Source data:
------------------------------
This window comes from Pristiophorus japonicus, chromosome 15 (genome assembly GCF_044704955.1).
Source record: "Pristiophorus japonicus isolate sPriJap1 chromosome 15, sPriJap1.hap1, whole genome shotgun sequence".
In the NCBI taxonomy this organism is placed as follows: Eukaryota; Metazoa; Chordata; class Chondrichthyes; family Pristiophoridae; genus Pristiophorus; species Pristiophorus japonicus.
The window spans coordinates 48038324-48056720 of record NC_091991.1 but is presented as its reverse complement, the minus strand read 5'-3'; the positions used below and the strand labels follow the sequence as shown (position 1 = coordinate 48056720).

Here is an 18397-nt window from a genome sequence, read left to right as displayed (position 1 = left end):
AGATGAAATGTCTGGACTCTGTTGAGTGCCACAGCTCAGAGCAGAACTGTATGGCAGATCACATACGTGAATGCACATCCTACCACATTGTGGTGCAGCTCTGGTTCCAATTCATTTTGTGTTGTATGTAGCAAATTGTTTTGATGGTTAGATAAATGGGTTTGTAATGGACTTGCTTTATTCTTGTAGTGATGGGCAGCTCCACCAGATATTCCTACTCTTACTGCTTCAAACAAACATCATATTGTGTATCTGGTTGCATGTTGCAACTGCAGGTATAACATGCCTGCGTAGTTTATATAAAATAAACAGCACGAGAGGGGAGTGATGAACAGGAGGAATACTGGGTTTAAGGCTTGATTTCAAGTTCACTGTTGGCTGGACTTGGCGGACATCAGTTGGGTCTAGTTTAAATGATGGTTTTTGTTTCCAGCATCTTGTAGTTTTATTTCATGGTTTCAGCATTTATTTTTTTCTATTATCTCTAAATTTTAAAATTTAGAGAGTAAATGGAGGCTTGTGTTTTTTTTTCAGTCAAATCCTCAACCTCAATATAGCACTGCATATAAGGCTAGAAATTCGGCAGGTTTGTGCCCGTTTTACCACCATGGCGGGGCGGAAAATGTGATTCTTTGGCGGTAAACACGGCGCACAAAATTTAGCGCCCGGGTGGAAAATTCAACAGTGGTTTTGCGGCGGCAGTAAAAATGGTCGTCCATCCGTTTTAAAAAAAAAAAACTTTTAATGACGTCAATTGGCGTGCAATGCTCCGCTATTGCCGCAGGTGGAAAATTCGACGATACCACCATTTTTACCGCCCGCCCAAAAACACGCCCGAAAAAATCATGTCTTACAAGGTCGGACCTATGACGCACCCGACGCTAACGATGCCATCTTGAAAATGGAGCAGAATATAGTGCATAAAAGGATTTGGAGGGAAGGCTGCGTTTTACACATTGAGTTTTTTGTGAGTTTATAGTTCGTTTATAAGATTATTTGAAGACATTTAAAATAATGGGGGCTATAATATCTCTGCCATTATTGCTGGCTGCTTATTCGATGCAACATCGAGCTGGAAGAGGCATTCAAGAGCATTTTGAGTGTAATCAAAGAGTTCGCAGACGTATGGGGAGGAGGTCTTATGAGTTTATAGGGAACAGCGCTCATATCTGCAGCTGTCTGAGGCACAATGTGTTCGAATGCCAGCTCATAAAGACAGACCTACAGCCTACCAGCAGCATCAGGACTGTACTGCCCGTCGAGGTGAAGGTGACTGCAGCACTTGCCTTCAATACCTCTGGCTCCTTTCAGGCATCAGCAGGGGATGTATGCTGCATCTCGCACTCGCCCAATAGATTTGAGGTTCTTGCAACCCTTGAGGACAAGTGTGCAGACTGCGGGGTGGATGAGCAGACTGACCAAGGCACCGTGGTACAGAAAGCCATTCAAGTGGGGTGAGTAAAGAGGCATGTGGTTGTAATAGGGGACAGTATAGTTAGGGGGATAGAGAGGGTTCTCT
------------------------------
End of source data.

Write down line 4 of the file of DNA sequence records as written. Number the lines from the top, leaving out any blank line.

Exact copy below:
The window spans coordinates 48038324-48056720 of record NC_091991.1 but is presented as its reverse complement, the minus strand read 5'-3'; the positions used below and the strand labels follow the sequence as shown (position 1 = coordinate 48056720).